(B) When I was a kid, we were always laughing at the forecast of the weather on TV. Now, weather forecasts are extremely detailed and accurate. Since I have been investing, I have never found an economist, who can tell me for sure if the economy is growing and so I should sell, or if the economy is slowing down and so I should buy. Out of the three winners of this year Nobel prize in Economy, I am quite familiar with the work of Professor Fama and Shiller but much less familiar with the work of Professor Hansen (so I would not comment on his research). And to be honest, I am a great fan of Professor Shiller.
Every MBA student has to learn Fama’s efficient market hypothesis which led to the development of portfolio theory that considers that stock-price movements are unpredictable and follow a “random walk”.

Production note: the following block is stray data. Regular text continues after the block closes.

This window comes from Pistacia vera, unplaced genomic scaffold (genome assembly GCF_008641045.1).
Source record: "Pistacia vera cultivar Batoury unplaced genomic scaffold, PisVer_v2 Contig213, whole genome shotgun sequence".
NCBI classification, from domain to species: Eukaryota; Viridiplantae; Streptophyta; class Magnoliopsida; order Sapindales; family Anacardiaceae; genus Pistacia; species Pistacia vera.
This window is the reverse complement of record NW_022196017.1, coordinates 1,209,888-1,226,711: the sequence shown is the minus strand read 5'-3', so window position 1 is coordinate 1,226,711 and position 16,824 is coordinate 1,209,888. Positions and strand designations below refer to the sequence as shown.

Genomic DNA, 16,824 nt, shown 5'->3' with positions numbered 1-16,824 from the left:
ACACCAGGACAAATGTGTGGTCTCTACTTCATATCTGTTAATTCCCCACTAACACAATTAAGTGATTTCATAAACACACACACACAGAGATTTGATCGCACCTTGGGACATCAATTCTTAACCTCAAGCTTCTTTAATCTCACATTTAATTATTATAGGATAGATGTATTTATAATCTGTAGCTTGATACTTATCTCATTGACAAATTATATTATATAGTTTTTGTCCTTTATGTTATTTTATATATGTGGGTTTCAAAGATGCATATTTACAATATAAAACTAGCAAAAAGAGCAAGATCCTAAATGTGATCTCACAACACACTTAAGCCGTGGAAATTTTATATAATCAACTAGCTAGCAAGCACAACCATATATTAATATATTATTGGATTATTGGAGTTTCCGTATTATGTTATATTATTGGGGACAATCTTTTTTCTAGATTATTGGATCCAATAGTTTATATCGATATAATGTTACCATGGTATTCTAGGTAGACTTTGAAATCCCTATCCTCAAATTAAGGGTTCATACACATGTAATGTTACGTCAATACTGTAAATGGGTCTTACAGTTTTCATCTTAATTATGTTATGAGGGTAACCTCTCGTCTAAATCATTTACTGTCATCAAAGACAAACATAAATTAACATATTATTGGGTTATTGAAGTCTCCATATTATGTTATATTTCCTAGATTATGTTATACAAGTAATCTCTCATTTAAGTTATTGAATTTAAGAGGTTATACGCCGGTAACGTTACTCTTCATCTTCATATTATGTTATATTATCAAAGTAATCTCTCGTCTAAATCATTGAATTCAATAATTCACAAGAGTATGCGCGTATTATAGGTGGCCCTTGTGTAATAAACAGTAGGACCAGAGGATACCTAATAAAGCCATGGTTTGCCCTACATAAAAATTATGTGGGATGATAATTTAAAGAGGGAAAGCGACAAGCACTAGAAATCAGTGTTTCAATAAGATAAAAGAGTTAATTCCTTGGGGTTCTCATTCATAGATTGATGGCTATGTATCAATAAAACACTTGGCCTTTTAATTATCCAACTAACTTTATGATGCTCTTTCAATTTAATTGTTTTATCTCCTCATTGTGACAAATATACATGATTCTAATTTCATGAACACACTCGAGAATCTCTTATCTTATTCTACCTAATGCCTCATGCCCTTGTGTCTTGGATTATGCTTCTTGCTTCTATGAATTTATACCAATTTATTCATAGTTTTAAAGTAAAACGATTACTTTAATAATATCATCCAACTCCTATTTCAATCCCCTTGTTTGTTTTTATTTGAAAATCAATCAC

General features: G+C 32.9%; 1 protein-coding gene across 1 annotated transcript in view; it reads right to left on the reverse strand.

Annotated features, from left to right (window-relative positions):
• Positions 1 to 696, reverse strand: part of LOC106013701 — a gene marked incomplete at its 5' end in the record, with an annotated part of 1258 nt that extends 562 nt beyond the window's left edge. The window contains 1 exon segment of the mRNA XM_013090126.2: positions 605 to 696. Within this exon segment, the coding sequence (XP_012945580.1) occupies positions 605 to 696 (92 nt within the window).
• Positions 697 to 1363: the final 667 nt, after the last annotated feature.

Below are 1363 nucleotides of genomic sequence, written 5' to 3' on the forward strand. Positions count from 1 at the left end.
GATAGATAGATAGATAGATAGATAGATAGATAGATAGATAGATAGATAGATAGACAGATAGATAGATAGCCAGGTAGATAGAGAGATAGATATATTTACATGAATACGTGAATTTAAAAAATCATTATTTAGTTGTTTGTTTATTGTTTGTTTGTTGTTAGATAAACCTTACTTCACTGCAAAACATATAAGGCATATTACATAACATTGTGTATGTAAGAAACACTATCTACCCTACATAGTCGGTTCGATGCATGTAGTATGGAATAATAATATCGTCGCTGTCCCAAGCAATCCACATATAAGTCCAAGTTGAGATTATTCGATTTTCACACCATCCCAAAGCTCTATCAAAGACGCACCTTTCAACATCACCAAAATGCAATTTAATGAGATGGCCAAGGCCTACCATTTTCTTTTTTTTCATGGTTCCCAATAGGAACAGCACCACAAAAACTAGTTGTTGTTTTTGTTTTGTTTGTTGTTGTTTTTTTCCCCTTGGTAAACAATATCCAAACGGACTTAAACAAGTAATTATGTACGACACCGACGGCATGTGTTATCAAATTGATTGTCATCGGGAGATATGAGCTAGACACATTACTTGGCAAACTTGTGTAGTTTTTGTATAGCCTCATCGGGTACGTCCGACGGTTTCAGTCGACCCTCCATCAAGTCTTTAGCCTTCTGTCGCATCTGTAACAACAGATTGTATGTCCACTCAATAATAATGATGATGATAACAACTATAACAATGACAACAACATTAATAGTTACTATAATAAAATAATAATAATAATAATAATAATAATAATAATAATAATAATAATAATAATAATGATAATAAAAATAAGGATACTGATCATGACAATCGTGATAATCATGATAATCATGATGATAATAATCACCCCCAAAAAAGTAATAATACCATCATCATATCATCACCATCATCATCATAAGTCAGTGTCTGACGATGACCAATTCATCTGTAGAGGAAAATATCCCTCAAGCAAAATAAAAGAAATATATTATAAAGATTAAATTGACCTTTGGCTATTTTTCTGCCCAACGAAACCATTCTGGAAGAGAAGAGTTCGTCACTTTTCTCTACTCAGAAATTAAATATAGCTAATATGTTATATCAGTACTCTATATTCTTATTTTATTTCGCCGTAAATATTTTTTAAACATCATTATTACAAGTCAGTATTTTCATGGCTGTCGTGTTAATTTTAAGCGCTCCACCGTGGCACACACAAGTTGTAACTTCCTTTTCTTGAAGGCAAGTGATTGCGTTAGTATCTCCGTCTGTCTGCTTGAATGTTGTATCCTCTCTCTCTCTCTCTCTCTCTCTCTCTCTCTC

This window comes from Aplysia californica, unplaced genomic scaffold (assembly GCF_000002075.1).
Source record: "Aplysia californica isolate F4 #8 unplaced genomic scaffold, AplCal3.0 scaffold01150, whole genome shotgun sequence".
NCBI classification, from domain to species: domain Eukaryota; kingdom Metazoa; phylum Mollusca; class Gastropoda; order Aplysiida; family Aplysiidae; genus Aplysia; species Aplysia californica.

Professor Schiller has challenged Fama’s efficient-market hypothesis arguing that in a rational stock market, investors would determine stock prices on the expected receipt of future dividends, discounted to a present value. But Professor Shiller demonstrated that the volatility of the stock market was greater than could plausibly be explained by the current value of the dividend streams.
Professor Schiller has been a proponent that volatility in financial markets has strong roots in human psychology, a field now called Behavioral Finance, that can lead to “irrational exuberance” as it was the case with the dot-com bubble in 2000, and the housing bubble in 2008.
Professor Shiller is teaching a free class on Coursera in February 2014 about Financial Markets.
Bloomberg: “Fama, Shiller, Hansen Win Nobel Prize for Asset-Price Work”
NY Times: “Economists Clash on Theory, but Will Still Share the Nobel”
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